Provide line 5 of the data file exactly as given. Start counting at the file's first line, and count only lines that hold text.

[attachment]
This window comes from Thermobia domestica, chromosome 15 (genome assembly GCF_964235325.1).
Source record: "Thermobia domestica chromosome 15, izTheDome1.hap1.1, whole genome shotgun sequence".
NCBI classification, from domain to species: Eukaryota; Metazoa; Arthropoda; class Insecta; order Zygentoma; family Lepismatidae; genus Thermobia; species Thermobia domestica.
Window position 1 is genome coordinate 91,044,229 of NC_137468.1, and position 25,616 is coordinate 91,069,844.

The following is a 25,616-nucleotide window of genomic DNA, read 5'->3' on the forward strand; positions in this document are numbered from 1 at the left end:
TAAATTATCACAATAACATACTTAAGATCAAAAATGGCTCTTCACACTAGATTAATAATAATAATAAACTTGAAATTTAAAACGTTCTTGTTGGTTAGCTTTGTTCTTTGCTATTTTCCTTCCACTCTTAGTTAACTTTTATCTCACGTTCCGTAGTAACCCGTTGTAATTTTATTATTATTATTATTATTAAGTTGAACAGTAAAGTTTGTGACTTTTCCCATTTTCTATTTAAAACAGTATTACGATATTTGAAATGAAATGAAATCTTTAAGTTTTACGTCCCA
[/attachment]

The following is a 25,616-nucleotide window of genomic DNA, read 5'->3' on the forward strand; positions in this document are numbered from 1 at the left end: